Tips to make sure you're buying sustainable salmon
Here's what to look for.
You don’t always get what you pay for when you buy what’s advertised as sustainable, wild-caught salmon, research shows. (Learn more about why and how salmon fraud happens.)
The fish may be from a threatened population, or it could be a chemical-laden, farmed-raised cousin. To protect consumers and marine ecosystems, environmental advocates are calling for more precise labeling and for making each fish traceable throughout the entire supply chain. Meanwhile, sustainable seafood experts offer these tips.
When a fish is filleted, it loses most of the visual features that can help shoppers identify the species. That’s why some seafood experts recommend buying whole fish (often fishmongers will fillet it for you). A salmon’s color also is a clue. Sockeye has a deep red-orange hue and a flatter appearance than the plump, artificially blush-colored Atlantic salmon, veined with fat. Be attentive when you want chinook (king salmon), which can look similar to Atlantic salmon. It’s one of the rarest commercial wild species, sometimes commanding more than $30 a pound, tempting unscrupulous sellers to substitute the cheaper fish.
Buy in season
Scientific studies of seafood fraud indicate that buying wild salmon in the summer fishing season can greatly improve a shopper’s chances of getting what they paid for. One nationwide Oceana study showed that salmon fraud happened only 7 percent of the time in the summer, when fresh wild salmon is readily available, but jumps to 40 percent in winter.
Cook at home
Research shows the greatest odds of getting duped occur in restaurants. An Oceana study found that diners are likely to get the wrong fish 67 percent of the time when ordering salmon. Most often farmed salmon is served as more expensive wild species.
Monterey Bay Aquarium’s Seafood Watch, which makes science-based, sustainable seafood recommendations to consumers, advises avoiding all farmed salmon from Canada’s Atlantic region, Norway, Chile, and most of Scotland because of various environmental concerns. Better choices, according to the experts, are farmed salmon from British Columbia, Maine, New Zealand, Scotland’s Orkney Islands, and Denmark’s Faroe Islands. Seafood Watch endorses farm-raised salmon certified by the Aquaculture Stewardship Council (ASC) and wild-caught salmon certified by the Marine Stewardship Council (MSC). MSC certification for some fisheries, such as tuna from Mexico, is controversial because of concerns about dolphins and other marine life caught as bycatch. But Seafood Watch’s senior program manager, Ryan Bigelow, says the Monterey Bay Aquarium has independently verified that all ASC and MSC certified salmon meets its sustainability standards. (For more information, visit Seafood Watch’s quick buying tips and detailed salmon recommendations.)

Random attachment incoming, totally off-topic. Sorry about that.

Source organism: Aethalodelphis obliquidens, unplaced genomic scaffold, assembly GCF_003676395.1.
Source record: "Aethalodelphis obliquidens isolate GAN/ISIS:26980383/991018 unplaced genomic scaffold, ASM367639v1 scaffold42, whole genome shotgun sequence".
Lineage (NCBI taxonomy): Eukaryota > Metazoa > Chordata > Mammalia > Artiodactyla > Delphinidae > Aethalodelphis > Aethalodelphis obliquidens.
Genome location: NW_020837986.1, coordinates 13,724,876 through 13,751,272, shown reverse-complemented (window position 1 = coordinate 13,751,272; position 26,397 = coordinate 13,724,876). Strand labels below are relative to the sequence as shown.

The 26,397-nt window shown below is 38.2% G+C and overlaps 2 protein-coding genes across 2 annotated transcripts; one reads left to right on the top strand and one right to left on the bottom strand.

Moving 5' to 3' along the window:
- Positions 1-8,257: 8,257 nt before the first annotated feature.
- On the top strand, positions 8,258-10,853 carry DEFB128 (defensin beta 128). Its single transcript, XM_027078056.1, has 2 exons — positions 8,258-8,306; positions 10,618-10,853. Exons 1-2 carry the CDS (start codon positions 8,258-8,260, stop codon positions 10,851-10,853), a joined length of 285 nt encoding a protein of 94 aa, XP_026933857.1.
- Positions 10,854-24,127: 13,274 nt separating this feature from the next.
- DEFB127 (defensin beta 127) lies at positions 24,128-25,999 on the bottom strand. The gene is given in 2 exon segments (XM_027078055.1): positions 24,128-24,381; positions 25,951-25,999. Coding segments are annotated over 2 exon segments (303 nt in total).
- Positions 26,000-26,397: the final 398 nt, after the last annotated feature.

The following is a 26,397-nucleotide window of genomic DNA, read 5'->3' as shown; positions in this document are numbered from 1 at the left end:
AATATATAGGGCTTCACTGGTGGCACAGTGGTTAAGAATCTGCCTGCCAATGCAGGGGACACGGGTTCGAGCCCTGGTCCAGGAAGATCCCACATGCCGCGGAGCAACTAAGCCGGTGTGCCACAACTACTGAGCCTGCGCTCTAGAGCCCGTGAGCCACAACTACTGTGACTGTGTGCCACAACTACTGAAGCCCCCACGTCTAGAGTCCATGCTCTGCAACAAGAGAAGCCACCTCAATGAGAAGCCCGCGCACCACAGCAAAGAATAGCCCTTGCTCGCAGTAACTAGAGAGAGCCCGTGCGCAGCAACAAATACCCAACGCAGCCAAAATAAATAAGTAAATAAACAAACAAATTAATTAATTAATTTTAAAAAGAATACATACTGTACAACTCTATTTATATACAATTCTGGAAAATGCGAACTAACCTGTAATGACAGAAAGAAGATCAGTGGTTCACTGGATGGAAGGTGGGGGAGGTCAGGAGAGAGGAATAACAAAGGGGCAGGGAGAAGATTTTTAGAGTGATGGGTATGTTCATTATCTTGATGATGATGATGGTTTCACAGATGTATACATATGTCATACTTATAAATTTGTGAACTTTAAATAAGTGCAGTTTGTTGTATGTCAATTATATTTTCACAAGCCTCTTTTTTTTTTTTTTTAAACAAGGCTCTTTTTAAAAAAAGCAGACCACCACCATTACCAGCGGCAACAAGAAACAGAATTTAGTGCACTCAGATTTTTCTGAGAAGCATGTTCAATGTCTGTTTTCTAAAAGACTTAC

Choose salmon farmed on land
Recently, some aquaculture operations in the U.S., Europe, and Asia have started raising salmon on land in giant tanks that prevent the pollution of marine ecosystems and reduce disease by continuously cleaning and recirculating the water. Seafood Watch considers such salmon, although limited in availability, to be a “best choice” for sustainability.
Pay the price
Deep discounts or unusually low prices can be an indication of fish fraud. “If the price seems too good to be true,” says University of Guelph seafood fraud expert Robert Hanner, “it probably is.”
Pressure from consumers for stores and restaurants to offer sustainable seafood and provide accurate information about its origins can help shift industry practices, experts say. “Consumers need to ask questions because that pushes businesses to be more sustainable and transparent,” Bigelow says. “You don’t have to feel guilty about not knowing everything or always making perfect decisions. We just need consumers to care.”
Wildlife Watch is an investigative reporting project between National Geographic Society and National Geographic Partners focusing on wildlife crime and exploitation. Read more Wildlife Watch stories here, and learn more about National Geographic Society’s nonprofit mission at natgeo.com/impact. Send tips, feedback, and story ideas to NGP.WildlifeWatch@natgeo.com.